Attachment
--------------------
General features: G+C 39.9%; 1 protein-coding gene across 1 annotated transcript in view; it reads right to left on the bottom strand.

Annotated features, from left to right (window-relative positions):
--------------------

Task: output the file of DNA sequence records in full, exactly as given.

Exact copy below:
General features: G+C 39.9%; 1 protein-coding gene across 1 annotated transcript in view; it reads right to left on the bottom strand.

Annotated features, from left to right (window-relative positions):